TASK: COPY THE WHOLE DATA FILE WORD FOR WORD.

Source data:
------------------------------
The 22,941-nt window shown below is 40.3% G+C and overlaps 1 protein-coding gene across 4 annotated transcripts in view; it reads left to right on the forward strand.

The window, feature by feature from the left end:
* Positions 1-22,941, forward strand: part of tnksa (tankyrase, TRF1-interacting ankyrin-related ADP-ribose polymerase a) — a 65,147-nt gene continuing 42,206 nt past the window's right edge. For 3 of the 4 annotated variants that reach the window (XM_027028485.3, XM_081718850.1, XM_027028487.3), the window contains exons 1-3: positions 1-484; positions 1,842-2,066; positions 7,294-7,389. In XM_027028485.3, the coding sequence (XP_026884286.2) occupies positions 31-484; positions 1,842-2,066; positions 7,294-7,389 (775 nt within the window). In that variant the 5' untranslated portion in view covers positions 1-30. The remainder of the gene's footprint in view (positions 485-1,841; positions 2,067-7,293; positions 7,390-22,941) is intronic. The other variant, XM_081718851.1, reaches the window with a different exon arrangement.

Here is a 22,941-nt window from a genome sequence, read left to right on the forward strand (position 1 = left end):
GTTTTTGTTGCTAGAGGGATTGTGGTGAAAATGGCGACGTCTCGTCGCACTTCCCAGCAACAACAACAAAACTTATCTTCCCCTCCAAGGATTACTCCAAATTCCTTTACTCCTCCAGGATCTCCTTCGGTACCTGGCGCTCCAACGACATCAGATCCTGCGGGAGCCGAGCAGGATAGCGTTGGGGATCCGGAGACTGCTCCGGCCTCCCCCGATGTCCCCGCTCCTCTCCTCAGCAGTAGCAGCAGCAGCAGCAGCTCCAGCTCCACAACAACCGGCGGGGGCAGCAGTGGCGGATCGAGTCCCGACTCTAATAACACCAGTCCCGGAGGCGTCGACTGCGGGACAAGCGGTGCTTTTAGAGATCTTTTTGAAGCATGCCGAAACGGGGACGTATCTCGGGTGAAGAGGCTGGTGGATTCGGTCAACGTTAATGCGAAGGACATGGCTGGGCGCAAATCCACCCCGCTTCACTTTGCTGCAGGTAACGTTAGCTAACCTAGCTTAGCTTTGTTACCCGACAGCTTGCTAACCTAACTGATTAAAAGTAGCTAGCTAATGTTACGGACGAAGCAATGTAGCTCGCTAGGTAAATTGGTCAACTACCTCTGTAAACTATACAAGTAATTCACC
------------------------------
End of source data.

The 22,941-nt window shown below is 40.3% G+C and overlaps 1 protein-coding gene across 4 annotated transcripts in view; it reads left to right on the forward strand.

The window, feature by feature from the left end:
* Positions 1-22,941, forward strand: part of tnksa (tankyrase, TRF1-interacting ankyrin-related ADP-ribose polymerase a) — a 65,147-nt gene continuing 42,206 nt past the window's right edge. For 3 of the 4 annotated variants that reach the window (XM_027028485.3, XM_081718850.1, XM_027028487.3), the window contains exons 1-3: positions 1-484; positions 1,842-2,066; positions 7,294-7,389. In XM_027028485.3, the coding sequence (XP_026884286.2) occupies positions 31-484; positions 1,842-2,066; positions 7,294-7,389 (775 nt within the window). In that variant the 5' untranslated portion in view covers positions 1-30. The remainder of the gene's footprint in view (positions 485-1,841; positions 2,067-7,293; positions 7,390-22,941) is intronic. The other variant, XM_081718851.1, reaches the window with a different exon arrangement.

Here is a 22,941-nt window from a genome sequence, read left to right on the forward strand (position 1 = left end):
GTTTTTGTTGCTAGAGGGATTGTGGTGAAAATGGCGACGTCTCGTCGCACTTCCCAGCAACAACAACAAAACTTATCTTCCCCTCCAAGGATTACTCCAAATTCCTTTACTCCTCCAGGATCTCCTTCGGTACCTGGCGCTCCAACGACATCAGATCCTGCGGGAGCCGAGCAGGATAGCGTTGGGGATCCGGAGACTGCTCCGGCCTCCCCCGATGTCCCCGCTCCTCTCCTCAGCAGTAGCAGCAGCAGCAGCAGCTCCAGCTCCACAACAACCGGCGGGGGCAGCAGTGGCGGATCGAGTCCCGACTCTAATAACACCAGTCCCGGAGGCGTCGACTGCGGGACAAGCGGTGCTTTTAGAGATCTTTTTGAAGCATGCCGAAACGGGGACGTATCTCGGGTGAAGAGGCTGGTGGATTCGGTCAACGTTAATGCGAAGGACATGGCTGGGCGCAAATCCACCCCGCTTCACTTTGCTGCAGGTAACGTTAGCTAACCTAGCTTAGCTTTGTTACCCGACAGCTTGCTAACCTAACTGATTAAAAGTAGCTAGCTAATGTTACGGACGAAGCAATGTAGCTCGCTAGGTAAATTGGTCAACTACCTCTGTAAACTATACAAGTAATTCACC